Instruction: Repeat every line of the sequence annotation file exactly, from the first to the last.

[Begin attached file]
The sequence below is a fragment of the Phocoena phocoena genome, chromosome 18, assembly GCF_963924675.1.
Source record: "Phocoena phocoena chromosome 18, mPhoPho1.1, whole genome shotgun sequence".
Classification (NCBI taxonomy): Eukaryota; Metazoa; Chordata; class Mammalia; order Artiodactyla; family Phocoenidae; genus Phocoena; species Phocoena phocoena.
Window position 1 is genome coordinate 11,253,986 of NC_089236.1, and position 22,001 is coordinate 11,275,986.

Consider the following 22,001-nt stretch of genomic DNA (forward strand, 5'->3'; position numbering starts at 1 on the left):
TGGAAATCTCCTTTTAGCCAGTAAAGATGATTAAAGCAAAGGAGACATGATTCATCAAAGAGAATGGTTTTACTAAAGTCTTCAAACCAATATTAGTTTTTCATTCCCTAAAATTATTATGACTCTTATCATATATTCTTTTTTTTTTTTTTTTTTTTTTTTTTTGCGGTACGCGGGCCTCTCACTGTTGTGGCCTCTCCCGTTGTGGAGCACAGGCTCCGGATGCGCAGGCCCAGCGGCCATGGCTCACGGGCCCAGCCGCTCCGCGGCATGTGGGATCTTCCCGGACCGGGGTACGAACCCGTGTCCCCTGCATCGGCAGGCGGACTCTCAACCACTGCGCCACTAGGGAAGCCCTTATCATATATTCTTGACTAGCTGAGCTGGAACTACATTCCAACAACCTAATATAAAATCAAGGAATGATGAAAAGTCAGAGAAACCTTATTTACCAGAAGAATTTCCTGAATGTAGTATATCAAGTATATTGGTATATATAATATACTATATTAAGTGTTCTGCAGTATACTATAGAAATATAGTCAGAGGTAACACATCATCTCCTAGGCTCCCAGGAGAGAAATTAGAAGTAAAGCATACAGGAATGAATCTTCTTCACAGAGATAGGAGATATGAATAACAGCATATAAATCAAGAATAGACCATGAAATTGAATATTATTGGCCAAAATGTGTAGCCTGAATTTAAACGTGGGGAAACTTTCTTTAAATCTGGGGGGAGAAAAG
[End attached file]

The sequence below is a fragment of the Phocoena phocoena genome, chromosome 18, assembly GCF_963924675.1.
Source record: "Phocoena phocoena chromosome 18, mPhoPho1.1, whole genome shotgun sequence".
Classification (NCBI taxonomy): Eukaryota; Metazoa; Chordata; class Mammalia; order Artiodactyla; family Phocoenidae; genus Phocoena; species Phocoena phocoena.
Window position 1 is genome coordinate 11,253,986 of NC_089236.1, and position 22,001 is coordinate 11,275,986.

Consider the following 22,001-nt stretch of genomic DNA (forward strand, 5'->3'; position numbering starts at 1 on the left):
TGGAAATCTCCTTTTAGCCAGTAAAGATGATTAAAGCAAAGGAGACATGATTCATCAAAGAGAATGGTTTTACTAAAGTCTTCAAACCAATATTAGTTTTTCATTCCCTAAAATTATTATGACTCTTATCATATATTCTTTTTTTTTTTTTTTTTTTTTTTTTTTGCGGTACGCGGGCCTCTCACTGTTGTGGCCTCTCCCGTTGTGGAGCACAGGCTCCGGATGCGCAGGCCCAGCGGCCATGGCTCACGGGCCCAGCCGCTCCGCGGCATGTGGGATCTTCCCGGACCGGGGTACGAACCCGTGTCCCCTGCATCGGCAGGCGGACTCTCAACCACTGCGCCACTAGGGAAGCCCTTATCATATATTCTTGACTAGCTGAGCTGGAACTACATTCCAACAACCTAATATAAAATCAAGGAATGATGAAAAGTCAGAGAAACCTTATTTACCAGAAGAATTTCCTGAATGTAGTATATCAAGTATATTGGTATATATAATATACTATATTAAGTGTTCTGCAGTATACTATAGAAATATAGTCAGAGGTAACACATCATCTCCTAGGCTCCCAGGAGAGAAATTAGAAGTAAAGCATACAGGAATGAATCTTCTTCACAGAGATAGGAGATATGAATAACAGCATATAAATCAAGAATAGACCATGAAATTGAATATTATTGGCCAAAATGTGTAGCCTGAATTTAAACGTGGGGAAACTTTCTTTAAATCTGGGGGGAGAAAAG